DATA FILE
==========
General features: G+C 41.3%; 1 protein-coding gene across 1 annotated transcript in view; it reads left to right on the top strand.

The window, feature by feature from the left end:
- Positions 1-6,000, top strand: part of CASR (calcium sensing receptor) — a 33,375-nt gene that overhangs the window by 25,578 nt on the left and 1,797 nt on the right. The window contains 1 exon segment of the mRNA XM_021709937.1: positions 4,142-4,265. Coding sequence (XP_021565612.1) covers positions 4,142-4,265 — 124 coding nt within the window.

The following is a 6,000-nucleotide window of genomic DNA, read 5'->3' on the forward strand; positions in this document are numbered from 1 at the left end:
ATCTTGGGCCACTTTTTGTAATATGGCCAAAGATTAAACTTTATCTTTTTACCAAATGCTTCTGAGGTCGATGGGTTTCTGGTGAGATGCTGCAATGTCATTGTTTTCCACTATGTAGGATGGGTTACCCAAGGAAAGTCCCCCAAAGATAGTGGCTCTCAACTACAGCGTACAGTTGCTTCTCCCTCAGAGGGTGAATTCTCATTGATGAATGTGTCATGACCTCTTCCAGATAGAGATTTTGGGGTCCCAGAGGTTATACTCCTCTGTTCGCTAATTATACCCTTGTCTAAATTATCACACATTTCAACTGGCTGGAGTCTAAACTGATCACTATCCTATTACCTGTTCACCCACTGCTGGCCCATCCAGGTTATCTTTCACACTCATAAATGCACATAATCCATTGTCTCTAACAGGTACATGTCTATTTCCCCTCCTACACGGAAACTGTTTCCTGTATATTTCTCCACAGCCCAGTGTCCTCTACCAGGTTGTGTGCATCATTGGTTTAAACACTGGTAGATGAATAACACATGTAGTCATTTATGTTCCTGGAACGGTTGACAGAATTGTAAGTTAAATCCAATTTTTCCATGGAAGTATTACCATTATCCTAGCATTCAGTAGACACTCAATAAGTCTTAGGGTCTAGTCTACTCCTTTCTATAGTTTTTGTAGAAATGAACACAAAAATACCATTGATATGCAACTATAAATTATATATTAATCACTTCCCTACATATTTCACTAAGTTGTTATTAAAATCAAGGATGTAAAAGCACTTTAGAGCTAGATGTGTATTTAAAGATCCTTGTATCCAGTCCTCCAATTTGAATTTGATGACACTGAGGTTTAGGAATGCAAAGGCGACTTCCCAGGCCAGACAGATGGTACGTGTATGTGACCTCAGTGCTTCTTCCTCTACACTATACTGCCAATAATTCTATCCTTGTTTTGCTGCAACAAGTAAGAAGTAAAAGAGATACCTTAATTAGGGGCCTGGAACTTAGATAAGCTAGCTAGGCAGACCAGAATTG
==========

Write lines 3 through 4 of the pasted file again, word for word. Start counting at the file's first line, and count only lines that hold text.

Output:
- Positions 1-6,000, top strand: part of CASR (calcium sensing receptor) — a 33,375-nt gene that overhangs the window by 25,578 nt on the left and 1,797 nt on the right. The window contains 1 exon segment of the mRNA XM_021709937.1: positions 4,142-4,265. Coding sequence (XP_021565612.1) covers positions 4,142-4,265 — 124 coding nt within the window.

The following is a 6,000-nucleotide window of genomic DNA, read 5'->3' on the forward strand; positions in this document are numbered from 1 at the left end: